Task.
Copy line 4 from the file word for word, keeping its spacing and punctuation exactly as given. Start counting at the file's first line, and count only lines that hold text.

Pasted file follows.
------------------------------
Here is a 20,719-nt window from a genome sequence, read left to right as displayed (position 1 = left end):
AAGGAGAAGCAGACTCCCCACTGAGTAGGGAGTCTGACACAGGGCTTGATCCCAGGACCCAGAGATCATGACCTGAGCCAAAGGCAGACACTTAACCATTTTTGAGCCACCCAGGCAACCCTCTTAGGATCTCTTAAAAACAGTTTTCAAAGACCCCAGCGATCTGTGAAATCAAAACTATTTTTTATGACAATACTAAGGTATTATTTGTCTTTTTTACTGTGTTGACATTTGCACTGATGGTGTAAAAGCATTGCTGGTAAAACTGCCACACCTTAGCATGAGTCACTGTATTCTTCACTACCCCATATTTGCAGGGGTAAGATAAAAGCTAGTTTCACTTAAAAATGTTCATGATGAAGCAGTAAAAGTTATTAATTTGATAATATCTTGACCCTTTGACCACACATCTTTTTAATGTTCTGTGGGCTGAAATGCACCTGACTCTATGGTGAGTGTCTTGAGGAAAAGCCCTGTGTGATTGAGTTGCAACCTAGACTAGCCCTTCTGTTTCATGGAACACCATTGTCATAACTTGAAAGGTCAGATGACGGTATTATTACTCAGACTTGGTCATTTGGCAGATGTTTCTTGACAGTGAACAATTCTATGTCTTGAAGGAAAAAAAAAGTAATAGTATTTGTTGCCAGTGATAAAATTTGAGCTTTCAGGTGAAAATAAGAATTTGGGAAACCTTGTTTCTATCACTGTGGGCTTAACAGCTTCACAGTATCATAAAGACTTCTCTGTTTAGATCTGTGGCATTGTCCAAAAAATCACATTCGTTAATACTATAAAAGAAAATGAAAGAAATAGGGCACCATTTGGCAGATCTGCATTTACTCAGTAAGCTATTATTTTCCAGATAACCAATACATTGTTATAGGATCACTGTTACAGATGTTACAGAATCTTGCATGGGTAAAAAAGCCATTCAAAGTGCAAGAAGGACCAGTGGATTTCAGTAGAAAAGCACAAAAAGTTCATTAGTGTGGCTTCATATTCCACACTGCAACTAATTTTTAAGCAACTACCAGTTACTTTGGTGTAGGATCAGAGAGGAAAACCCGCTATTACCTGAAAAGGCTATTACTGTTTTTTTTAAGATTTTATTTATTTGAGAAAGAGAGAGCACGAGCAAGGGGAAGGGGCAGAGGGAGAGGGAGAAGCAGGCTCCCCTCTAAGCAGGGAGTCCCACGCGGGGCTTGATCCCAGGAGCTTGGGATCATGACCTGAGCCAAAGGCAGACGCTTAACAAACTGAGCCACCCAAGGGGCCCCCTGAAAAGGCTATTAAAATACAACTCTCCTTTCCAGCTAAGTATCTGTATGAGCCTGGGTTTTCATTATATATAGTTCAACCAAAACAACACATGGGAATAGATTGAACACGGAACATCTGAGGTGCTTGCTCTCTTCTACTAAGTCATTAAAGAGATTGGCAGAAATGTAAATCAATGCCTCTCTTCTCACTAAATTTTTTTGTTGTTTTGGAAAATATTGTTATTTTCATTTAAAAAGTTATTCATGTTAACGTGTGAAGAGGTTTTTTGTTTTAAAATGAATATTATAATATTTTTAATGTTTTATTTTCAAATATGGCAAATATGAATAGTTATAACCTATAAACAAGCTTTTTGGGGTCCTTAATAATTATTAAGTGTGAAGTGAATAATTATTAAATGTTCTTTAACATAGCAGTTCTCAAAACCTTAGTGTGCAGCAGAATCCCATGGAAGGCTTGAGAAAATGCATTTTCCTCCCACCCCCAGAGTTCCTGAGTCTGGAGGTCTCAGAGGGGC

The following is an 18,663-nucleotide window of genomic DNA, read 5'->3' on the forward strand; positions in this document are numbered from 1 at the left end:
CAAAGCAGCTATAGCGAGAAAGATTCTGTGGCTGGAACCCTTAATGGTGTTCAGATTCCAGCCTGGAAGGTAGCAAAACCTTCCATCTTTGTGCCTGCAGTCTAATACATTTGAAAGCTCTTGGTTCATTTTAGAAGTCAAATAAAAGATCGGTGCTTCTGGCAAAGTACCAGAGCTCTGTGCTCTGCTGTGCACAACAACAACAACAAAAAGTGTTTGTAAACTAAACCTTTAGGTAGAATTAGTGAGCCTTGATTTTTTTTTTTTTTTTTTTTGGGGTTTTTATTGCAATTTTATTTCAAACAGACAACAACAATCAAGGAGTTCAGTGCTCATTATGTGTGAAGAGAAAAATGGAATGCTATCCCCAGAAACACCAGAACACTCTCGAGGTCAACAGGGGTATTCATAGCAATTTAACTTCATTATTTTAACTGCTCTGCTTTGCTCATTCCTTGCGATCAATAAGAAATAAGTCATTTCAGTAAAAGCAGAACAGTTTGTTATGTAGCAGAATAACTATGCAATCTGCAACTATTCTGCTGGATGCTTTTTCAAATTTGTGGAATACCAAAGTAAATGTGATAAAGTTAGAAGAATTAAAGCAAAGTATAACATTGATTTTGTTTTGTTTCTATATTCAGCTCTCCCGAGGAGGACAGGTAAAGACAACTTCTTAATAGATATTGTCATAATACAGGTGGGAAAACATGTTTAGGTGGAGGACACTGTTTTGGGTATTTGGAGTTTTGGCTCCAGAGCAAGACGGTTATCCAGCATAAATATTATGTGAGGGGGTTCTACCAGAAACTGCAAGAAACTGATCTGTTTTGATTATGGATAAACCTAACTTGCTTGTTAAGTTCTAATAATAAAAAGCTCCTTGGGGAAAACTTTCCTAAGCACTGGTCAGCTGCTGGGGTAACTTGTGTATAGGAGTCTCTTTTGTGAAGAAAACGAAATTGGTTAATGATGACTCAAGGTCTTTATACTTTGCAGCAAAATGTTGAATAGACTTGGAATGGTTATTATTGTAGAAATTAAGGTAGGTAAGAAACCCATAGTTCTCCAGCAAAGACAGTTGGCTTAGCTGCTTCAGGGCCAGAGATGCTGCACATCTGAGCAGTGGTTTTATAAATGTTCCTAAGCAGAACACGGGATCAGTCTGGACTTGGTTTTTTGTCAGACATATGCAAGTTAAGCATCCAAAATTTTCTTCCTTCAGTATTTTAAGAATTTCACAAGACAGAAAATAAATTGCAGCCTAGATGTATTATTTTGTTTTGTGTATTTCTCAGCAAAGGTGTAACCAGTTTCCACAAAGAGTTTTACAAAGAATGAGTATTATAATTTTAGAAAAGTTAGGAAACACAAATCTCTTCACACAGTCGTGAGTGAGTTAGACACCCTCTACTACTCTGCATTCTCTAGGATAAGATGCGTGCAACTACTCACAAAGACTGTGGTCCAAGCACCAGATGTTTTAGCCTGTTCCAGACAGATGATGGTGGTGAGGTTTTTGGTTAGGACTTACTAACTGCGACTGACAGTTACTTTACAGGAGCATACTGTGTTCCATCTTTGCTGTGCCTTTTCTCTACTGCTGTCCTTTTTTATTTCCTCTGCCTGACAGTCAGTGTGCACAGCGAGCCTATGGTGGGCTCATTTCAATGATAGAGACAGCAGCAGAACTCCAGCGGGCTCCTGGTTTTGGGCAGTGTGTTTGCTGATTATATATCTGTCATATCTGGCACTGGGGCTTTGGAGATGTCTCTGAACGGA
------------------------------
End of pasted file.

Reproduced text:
CAAAGCAGCTATAGCGAGAAAGATTCTGTGGCTGGAACCCTTAATGGTGTTCAGATTCCAGCCTGGAAGGTAGCAAAACCTTCCATCTTTGTGCCTGCAGTCTAATACATTTGAAAGCTCTTGGTTCATTTTAGAAGTCAAATAAAAGATCGGTGCTTCTGGCAAAGTACCAGAGCTCTGTGCTCTGCTGTGCACAACAACAACAACAAAAAGTGTTTGTAAACTAAACCTTTAGGTAGAATTAGTGAGCCTTGATTTTTTTTTTTTTTTTTTTTGGGGTTTTTATTGCAATTTTATTTCAAACAGACAACAACAATCAAGGAGTTCAGTGCTCATTATGTGTGAAGAGAAAAATGGAATGCTATCCCCAGAAACACCAGAACACTCTCGAGGTCAACAGGGGTATTCATAGCAATTTAACTTCATTATTTTAACTGCTCTGCTTTGCTCATTCCTTGCGATCAATAAGAAATAAGTCATTTCAGTAAAAGCAGAACAGTTTGTTATGTAGCAGAATAACTATGCAATCTGCAACTATTCTGCTGGATGCTTTTTCAAATTTGTGGAATACCAAAGTAAATGTGATAAAGTTAGAAGAATTAAAGCAAAGTATAACATTGATTTTGTTTTGTTTCTATATTCAGCTCTCCCGAGGAGGACAGGTAAAGACAACTTCTTAATAGATATTGTCATAATACAGGTGGGAAAACATGTTTAGGTGGAGGACACTGTTTTGGGTATTTGGAGTTTTGGCTCCAGAGCAAGACGGTTATCCAGCATAAATATTATGTGAGGGGGTTCTACCAGAAACTGCAAGAAACTGATCTGTTTTGATTATGGATAAACCTAACTTGCTTGTTAAGTTCTAATAATAAAAAGCTCCTTGGGGAAAACTTTCCTAAGCACTGGTCAGCTGCTGGGGTAACTTGTGTATAGGAGTCTCTTTTGTGAAGAAAACGAAATTGGTTAATGATGACTCAAGGTCTTTATACTTTGCAGCAAAATGTTGAATAGACTTGGAATGGTTATTATTGTAGAAATTAAGGTAGGTAAGAAACCCATAGTTCTCCAGCAAAGACAGTTGGCTTAGCTGCTTCAGGGCCAGAGATGCTGCACATCTGAGCAGTGGTTTTATAAATGTTCCTAAGCAGAACACGGGATCAGTCTGGACTTGGTTTTTTGTCAGACATATGCAAGTTAAGCATCCAAAATTTTCTTCCTTCAGTATTTTAAGAATTTCACAAGACAGAAAATAAATTGCAGCCTAGATGTATTATTTTGTTTTGTGTATTTCTCAGCAAAGGTGTAACCAGTTTCCACAAAGAGTTTTACAAAGAATGAGTATTATAATTTTAGAAAAGTTAGGAAACACAAATCTCTTCACACAGTCGTGAGTGAGTTAGACACCCTCTACTACTCTGCATTCTCTAGGATAAGATGCGTGCAACTACTCACAAAGACTGTGGTCCAAGCACCAGATGTTTTAGCCTGTTCCAGACAGATGATGGTGGTGAGGTTTTTGGTTAGGACTTACTAACTGCGACTGACAGTTACTTTACAGGAGCATACTGTGTTCCATCTTTGCTGTGCCTTTTCTCTACTGCTGTCCTTTTTTATTTCCTCTGCCTGACAGTCAGTGTGCACAGCGAGCCTATGGTGGGCTCATTTCAATGATAGAGACAGCAGCAGAACTCCAGCGGGCTCCTGGTTTTGGGCAGTGTGTTTGCTGATTATATATCTGTCATATCTGGCACTGGGGCTTTGGAGATGTCTCTGAACGGA